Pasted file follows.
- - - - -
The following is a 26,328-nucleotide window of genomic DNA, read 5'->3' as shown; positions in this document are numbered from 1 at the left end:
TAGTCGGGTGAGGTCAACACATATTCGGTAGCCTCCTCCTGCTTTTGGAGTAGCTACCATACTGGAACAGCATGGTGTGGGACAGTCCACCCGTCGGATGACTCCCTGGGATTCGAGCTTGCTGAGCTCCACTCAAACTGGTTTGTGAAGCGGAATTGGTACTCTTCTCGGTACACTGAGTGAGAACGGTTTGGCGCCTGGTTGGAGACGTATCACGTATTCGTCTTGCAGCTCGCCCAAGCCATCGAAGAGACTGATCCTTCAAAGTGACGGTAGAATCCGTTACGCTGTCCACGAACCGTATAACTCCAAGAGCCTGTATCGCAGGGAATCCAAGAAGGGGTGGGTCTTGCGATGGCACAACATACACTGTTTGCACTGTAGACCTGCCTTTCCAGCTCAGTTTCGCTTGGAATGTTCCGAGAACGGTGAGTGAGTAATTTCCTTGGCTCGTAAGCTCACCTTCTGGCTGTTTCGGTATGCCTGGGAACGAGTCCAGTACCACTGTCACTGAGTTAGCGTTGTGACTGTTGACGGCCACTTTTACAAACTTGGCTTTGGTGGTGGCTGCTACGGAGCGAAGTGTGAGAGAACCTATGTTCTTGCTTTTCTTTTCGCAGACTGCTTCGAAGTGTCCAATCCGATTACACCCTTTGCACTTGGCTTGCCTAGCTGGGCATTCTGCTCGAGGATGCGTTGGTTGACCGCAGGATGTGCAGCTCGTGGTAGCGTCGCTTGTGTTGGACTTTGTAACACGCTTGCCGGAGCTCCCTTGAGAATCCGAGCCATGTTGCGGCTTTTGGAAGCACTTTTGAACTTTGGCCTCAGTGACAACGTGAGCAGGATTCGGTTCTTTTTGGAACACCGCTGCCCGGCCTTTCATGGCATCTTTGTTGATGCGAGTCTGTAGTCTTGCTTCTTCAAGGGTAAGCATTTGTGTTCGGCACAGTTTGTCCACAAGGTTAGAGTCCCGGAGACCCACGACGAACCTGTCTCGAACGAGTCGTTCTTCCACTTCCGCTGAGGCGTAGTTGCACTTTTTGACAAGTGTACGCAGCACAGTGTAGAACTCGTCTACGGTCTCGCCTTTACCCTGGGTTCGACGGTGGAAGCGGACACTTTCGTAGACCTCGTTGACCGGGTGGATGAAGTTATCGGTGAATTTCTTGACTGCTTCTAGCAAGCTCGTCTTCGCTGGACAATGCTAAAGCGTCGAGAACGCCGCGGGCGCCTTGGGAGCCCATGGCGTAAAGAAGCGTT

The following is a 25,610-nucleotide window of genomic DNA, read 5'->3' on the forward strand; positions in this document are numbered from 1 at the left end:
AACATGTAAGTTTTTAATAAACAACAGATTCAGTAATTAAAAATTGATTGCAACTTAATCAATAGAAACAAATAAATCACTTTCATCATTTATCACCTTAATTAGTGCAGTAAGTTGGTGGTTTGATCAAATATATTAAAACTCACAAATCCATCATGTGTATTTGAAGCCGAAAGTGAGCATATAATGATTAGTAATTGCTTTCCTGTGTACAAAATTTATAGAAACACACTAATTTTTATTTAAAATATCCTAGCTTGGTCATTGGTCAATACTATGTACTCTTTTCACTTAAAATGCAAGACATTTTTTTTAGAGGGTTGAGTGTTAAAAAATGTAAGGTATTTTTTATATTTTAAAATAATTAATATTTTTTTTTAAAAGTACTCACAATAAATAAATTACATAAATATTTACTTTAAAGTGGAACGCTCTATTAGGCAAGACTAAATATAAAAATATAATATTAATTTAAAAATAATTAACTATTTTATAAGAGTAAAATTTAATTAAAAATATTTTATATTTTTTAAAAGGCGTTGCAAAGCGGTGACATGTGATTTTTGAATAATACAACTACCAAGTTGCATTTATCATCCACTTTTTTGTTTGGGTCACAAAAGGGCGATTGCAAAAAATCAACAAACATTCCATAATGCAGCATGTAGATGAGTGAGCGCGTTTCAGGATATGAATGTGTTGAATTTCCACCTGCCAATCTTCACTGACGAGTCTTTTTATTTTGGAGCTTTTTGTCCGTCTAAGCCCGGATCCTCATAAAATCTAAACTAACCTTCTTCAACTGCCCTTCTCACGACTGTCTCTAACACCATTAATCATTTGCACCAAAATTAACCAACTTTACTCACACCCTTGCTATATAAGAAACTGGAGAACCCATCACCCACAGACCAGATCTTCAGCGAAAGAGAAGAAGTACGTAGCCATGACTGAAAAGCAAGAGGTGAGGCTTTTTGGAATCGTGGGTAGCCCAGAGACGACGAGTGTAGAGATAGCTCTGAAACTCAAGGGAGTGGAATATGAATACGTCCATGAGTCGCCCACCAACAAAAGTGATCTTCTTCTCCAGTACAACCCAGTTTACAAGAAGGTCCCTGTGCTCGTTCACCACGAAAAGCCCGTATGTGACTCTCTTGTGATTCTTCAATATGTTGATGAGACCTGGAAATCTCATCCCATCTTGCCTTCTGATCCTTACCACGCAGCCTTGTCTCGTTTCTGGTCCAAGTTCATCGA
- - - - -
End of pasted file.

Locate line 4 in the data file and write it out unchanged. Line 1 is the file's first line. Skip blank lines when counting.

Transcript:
AACATGTAAGTTTTTAATAAACAACAGATTCAGTAATTAAAAATTGATTGCAACTTAATCAATAGAAACAAATAAATCACTTTCATCATTTATCACCTTAATTAGTGCAGTAAGTTGGTGGTTTGATCAAATATATTAAAACTCACAAATCCATCATGTGTATTTGAAGCCGAAAGTGAGCATATAATGATTAGTAATTGCTTTCCTGTGTACAAAATTTATAGAAACACACTAATTTTTATTTAAAATATCCTAGCTTGGTCATTGGTCAATACTATGTACTCTTTTCACTTAAAATGCAAGACATTTTTTTTAGAGGGTTGAGTGTTAAAAAATGTAAGGTATTTTTTATATTTTAAAATAATTAATATTTTTTTTTAAAAGTACTCACAATAAATAAATTACATAAATATTTACTTTAAAGTGGAACGCTCTATTAGGCAAGACTAAATATAAAAATATAATATTAATTTAAAAATAATTAACTATTTTATAAGAGTAAAATTTAATTAAAAATATTTTATATTTTTTAAAAGGCGTTGCAAAGCGGTGACATGTGATTTTTGAATAATACAACTACCAAGTTGCATTTATCATCCACTTTTTTGTTTGGGTCACAAAAGGGCGATTGCAAAAAATCAACAAACATTCCATAATGCAGCATGTAGATGAGTGAGCGCGTTTCAGGATATGAATGTGTTGAATTTCCACCTGCCAATCTTCACTGACGAGTCTTTTTATTTTGGAGCTTTTTGTCCGTCTAAGCCCGGATCCTCATAAAATCTAAACTAACCTTCTTCAACTGCCCTTCTCACGACTGTCTCTAACACCATTAATCATTTGCACCAAAATTAACCAACTTTACTCACACCCTTGCTATATAAGAAACTGGAGAACCCATCACCCACAGACCAGATCTTCAGCGAAAGAGAAGAAGTACGTAGCCATGACTGAAAAGCAAGAGGTGAGGCTTTTTGGAATCGTGGGTAGCCCAGAGACGACGAGTGTAGAGATAGCTCTGAAACTCAAGGGAGTGGAATATGAATACGTCCATGAGTCGCCCACCAACAAAAGTGATCTTCTTCTCCAGTACAACCCAGTTTACAAGAAGGTCCCTGTGCTCGTTCACCACGAAAAGCCCGTATGTGACTCTCTTGTGATTCTTCAATATGTTGATGAGACCTGGAAATCTCATCCCATCTTGCCTTCTGATCCTTACCACGCAGCCTTGTCTCGTTTCTGGTCCAAGTTCATCGA